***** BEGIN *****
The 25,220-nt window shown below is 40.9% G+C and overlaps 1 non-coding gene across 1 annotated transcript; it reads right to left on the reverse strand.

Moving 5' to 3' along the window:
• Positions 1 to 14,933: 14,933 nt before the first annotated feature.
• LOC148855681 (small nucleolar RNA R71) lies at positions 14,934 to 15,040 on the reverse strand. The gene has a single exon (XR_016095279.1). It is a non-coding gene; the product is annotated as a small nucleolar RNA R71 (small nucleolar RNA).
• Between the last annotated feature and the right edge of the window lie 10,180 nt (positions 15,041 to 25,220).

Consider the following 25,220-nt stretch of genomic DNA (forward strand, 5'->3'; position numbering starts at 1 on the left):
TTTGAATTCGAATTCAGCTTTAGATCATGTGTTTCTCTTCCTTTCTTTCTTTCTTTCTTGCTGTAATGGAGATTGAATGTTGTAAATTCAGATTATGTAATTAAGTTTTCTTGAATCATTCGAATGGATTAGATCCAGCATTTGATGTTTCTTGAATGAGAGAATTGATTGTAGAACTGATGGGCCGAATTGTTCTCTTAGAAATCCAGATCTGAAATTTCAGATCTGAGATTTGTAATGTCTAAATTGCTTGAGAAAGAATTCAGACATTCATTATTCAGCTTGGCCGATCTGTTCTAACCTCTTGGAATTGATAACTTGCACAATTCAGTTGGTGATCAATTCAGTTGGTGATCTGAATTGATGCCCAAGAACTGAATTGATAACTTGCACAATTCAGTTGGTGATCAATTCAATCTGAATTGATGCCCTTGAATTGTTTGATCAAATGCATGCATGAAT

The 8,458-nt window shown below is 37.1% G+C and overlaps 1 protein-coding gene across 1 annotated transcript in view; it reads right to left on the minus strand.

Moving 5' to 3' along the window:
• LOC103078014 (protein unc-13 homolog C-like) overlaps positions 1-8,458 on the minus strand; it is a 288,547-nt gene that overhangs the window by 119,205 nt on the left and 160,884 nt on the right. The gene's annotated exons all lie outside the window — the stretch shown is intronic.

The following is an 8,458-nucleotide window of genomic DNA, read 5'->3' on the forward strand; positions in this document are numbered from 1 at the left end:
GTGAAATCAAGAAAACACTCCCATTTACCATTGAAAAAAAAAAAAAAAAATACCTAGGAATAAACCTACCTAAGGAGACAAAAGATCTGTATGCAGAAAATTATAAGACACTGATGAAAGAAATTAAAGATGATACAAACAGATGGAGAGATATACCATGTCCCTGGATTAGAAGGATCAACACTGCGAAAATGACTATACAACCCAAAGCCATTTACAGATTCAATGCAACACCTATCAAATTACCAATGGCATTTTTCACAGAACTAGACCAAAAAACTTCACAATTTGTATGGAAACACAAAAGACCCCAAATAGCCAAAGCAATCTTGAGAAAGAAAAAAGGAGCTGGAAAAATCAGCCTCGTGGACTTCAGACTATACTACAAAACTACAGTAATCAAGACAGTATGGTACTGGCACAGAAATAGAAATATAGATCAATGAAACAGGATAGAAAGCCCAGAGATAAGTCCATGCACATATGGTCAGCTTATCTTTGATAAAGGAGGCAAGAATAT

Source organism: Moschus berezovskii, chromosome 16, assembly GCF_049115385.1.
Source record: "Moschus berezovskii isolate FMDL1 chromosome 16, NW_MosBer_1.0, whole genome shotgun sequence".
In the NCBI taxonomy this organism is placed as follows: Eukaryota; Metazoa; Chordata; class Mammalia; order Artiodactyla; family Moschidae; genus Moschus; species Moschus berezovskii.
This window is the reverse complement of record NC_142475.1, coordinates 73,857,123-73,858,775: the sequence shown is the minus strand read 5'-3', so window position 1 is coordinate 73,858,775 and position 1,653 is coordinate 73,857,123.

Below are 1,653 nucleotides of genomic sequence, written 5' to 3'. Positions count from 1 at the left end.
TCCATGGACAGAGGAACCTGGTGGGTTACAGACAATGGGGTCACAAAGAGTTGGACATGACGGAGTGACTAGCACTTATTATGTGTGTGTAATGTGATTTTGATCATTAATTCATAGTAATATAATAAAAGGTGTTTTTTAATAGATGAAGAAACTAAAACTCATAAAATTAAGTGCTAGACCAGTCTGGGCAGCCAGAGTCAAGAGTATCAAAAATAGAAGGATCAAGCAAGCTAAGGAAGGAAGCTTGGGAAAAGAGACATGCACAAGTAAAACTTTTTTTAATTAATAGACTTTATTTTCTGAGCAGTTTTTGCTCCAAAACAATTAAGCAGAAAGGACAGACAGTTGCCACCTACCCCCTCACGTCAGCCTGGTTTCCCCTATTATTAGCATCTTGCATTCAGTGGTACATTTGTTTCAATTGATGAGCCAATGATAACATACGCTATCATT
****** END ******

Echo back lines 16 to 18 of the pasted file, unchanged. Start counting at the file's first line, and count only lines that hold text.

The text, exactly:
This window is the reverse complement of record NC_142475.1, coordinates 73,857,123-73,858,775: the sequence shown is the minus strand read 5'-3', so window position 1 is coordinate 73,858,775 and position 1,653 is coordinate 73,857,123.

Below are 1,653 nucleotides of genomic sequence, written 5' to 3'. Positions count from 1 at the left end.
TCCATGGACAGAGGAACCTGGTGGGTTACAGACAATGGGGTCACAAAGAGTTGGACATGACGGAGTGACTAGCACTTATTATGTGTGTGTAATGTGATTTTGATCATTAATTCATAGTAATATAATAAAAGGTGTTTTTTAATAGATGAAGAAACTAAAACTCATAAAATTAAGTGCTAGACCAGTCTGGGCAGCCAGAGTCAAGAGTATCAAAAATAGAAGGATCAAGCAAGCTAAGGAAGGAAGCTTGGGAAAAGAGACATGCACAAGTAAAACTTTTTTTAATTAATAGACTTTATTTTCTGAGCAGTTTTTGCTCCAAAACAATTAAGCAGAAAGGACAGACAGTTGCCACCTACCCCCTCACGTCAGCCTGGTTTCCCCTATTATTAGCATCTTGCATTCAGTGGTACATTTGTTTCAATTGATGAGCCAATGATAACATACGCTATCATT